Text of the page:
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WAID’S WORLD: Reducing Seats At Tracks Reflects What Has Come To Be

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Have to say it’s interesting that Martinsville Speedway is reducing its number of seats. By doing so, it is following a trend that has been long established by several other NASCAR tracks.

Many speedways have reconfigured their seating arrangements by reducing their capacity. In some cases the changes have been dramatic.

Charlotte Motor Speedway has removed all its backstretch seats, or at least converted them into blocks of advertising accompanied by a massive, one-of-a-kind video screen.

Daytona International Speedway made perhaps the most dramatic transition. It, too, removed seats from its long backstretch.

But, as you probably know, it completely revamped everywhere else. It’s hard to describe, at least for me, but Daytona is now perhaps the most visibly spectacular speedway and the most accommodating for the fans.

However, it does not have the amount of seating it once did.

Martinsville is removing rows of seats from the top of the Bill France Tower between turns three and four, and all of the seats above the press box in turns one and two.

Speedway President Clay Campbell is the grandson of track founder H. Clay Earles and has acquired much of the senior’s business and marketing acumen.

Campbell explained that the seats being eliminated were too high and difficult for fans to reach. This created logistical problems.

Campbell added that it would be far easier for fans not to have to negotiate 10 stories to get to their seats. It took 180 stair steps to reach the top row at the press box. As high as the chairs were, they weren’t high enough to install elevators.

Campbell’s logic is spot on. If you have been to Martinsville and seen those tall towers you might well have reached the conclusion I have:

To wit, if a fan seated near or at the top of one of those towers slipped in the aisle it would result in a harrowing, uninterrupted plunge.

I know, it sounds a bit melodramatic. But that’s what I thought each time I looked up and tried not to get dizzy.

Campbell admitted there was another reason for the removal of the seats. Attendance at Martinsville – or just about any other track – is down, so much so that a reduction in capacity is necessary.

At Martinsville it’s the logistically challenging seats that are being taken away.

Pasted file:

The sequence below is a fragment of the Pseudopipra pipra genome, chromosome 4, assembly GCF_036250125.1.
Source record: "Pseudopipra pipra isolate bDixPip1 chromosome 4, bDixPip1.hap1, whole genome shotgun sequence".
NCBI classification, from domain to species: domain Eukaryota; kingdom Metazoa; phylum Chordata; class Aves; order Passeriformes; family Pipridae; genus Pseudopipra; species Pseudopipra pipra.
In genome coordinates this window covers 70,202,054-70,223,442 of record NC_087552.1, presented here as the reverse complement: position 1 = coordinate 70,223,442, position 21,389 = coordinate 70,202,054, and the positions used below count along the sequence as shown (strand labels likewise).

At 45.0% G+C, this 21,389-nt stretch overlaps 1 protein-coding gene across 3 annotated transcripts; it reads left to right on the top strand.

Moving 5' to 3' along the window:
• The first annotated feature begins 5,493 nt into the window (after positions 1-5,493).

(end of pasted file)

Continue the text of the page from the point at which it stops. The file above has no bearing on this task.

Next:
At Daytona and Charlotte the backstretch seating, the cheapest and least favorable for fan viewing, were taken away. Other tracks have followed the same strategy.

All of this is dramatically different from what was once a boom in speedway expansion. There was a time – in the early 1990s – when tracks added seats.

They felt they had to. It was a time of booming popularity for NASCAR. What was then its Winston Cup Series had attracted public attention on an unimaginable scale.

The addition of new venues such as Las Vegas, Kansas City and Chicago – each magnificently groomed to lure fans – fueled that.

With booming track attendance, some of NASCAR’s older facilities, several of which were 30 years old or older, found themselves at a crossroads.

NASCAR held all the cards. If they didn’t manage to keep up with the capacity and amenities of the new facilities, their continued existence was doubtful.

So they began making changes, one of which was to greatly increase seating. Nearly every speedway found the means to add capacity, among other things, to protect its place in NASCAR.

Some tracks, such as Bristol and Atlanta, became handsome reincarnations. Most others, including Martinsville, added new levels or towers of seating.

Some of them were marginally successful – in some cases they still lost one of two Winston Cup dates.

Others disappeared. North Carolina Motor Speedway changed from a sleepy, one-mile track into an almost regal facility.

North Wilkesboro Speedway, one of NASCAR’s oldest, added its own tower of new seats.

But it wasn’t enough. Both were gone by 1996, unable to generate enough attendance to survive.

Ironically, today almost all of NASCAR’s speedways have not been able to generate the attendance they once did.

Downsizing, capacity-wise, is the only answer.

And it’s a far cry from what used to be.

I think it is reasonable to assume neither NASCAR nor its tracks ever thought this would come to pass.



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Steve Waid has been in motor sports journalism since 1972, the year he first started covering NASCAR, when he started his newspaper career at the Martinsville (Va.) Bulletin. From there Waid spent time at the Roanoke Times & World as well as NASCAR Scene, where he was the executive editor for 10 years. After retiring in 2010 he became the Vice President of Unplugged Auto Group for its website, and has now joined POPULAR SPEED as an editor and columnist. Waid has won numerous writing awards and other such accolades. In January of 2014 he was inducted into the NMPA Hall of Fame.